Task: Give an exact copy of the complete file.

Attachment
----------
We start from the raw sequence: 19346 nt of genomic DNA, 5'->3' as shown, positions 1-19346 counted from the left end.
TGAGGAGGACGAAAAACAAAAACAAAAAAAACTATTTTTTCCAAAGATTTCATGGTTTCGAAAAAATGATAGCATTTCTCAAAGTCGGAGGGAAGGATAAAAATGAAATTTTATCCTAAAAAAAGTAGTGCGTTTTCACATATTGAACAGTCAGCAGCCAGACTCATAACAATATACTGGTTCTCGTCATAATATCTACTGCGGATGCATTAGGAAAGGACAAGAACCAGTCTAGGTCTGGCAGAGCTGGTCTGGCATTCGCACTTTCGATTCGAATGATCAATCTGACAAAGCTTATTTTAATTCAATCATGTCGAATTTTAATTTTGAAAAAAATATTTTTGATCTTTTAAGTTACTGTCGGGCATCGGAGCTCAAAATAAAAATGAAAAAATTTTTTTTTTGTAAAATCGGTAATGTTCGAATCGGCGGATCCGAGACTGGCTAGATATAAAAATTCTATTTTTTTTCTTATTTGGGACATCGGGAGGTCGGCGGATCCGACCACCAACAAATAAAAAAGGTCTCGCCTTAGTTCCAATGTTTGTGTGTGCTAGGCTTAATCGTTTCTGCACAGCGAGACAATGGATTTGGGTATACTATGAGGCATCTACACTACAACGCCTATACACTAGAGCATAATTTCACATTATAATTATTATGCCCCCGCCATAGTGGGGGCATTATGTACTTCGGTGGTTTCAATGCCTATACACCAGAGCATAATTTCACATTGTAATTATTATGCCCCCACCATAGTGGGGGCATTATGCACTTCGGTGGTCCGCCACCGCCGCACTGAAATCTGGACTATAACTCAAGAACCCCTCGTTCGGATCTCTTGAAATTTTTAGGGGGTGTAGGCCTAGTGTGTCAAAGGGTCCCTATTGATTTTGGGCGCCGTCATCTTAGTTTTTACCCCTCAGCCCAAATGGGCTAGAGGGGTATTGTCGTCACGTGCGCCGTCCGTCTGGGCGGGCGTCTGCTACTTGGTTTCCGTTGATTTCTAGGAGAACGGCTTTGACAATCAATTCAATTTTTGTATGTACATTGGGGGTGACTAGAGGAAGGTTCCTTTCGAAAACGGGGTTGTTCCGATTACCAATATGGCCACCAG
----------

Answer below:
We start from the raw sequence: 19346 nt of genomic DNA, 5'->3' as shown, positions 1-19346 counted from the left end.
TGAGGAGGACGAAAAACAAAAACAAAAAAAACTATTTTTTCCAAAGATTTCATGGTTTCGAAAAAATGATAGCATTTCTCAAAGTCGGAGGGAAGGATAAAAATGAAATTTTATCCTAAAAAAAGTAGTGCGTTTTCACATATTGAACAGTCAGCAGCCAGACTCATAACAATATACTGGTTCTCGTCATAATATCTACTGCGGATGCATTAGGAAAGGACAAGAACCAGTCTAGGTCTGGCAGAGCTGGTCTGGCATTCGCACTTTCGATTCGAATGATCAATCTGACAAAGCTTATTTTAATTCAATCATGTCGAATTTTAATTTTGAAAAAAATATTTTTGATCTTTTAAGTTACTGTCGGGCATCGGAGCTCAAAATAAAAATGAAAAAATTTTTTTTTTGTAAAATCGGTAATGTTCGAATCGGCGGATCCGAGACTGGCTAGATATAAAAATTCTATTTTTTTTCTTATTTGGGACATCGGGAGGTCGGCGGATCCGACCACCAACAAATAAAAAAGGTCTCGCCTTAGTTCCAATGTTTGTGTGTGCTAGGCTTAATCGTTTCTGCACAGCGAGACAATGGATTTGGGTATACTATGAGGCATCTACACTACAACGCCTATACACTAGAGCATAATTTCACATTATAATTATTATGCCCCCGCCATAGTGGGGGCATTATGTACTTCGGTGGTTTCAATGCCTATACACCAGAGCATAATTTCACATTGTAATTATTATGCCCCCACCATAGTGGGGGCATTATGCACTTCGGTGGTCCGCCACCGCCGCACTGAAATCTGGACTATAACTCAAGAACCCCTCGTTCGGATCTCTTGAAATTTTTAGGGGGTGTAGGCCTAGTGTGTCAAAGGGTCCCTATTGATTTTGGGCGCCGTCATCTTAGTTTTTACCCCTCAGCCCAAATGGGCTAGAGGGGTATTGTCGTCACGTGCGCCGTCCGTCTGGGCGGGCGTCTGCTACTTGGTTTCCGTTGATTTCTAGGAGAACGGCTTTGACAATCAATTCAATTTTTGTATGTACATTGGGGGTGACTAGAGGAAGGTTCCTTTCGAAAACGGGGTTGTTCCGATTACCAATATGGCCACCAG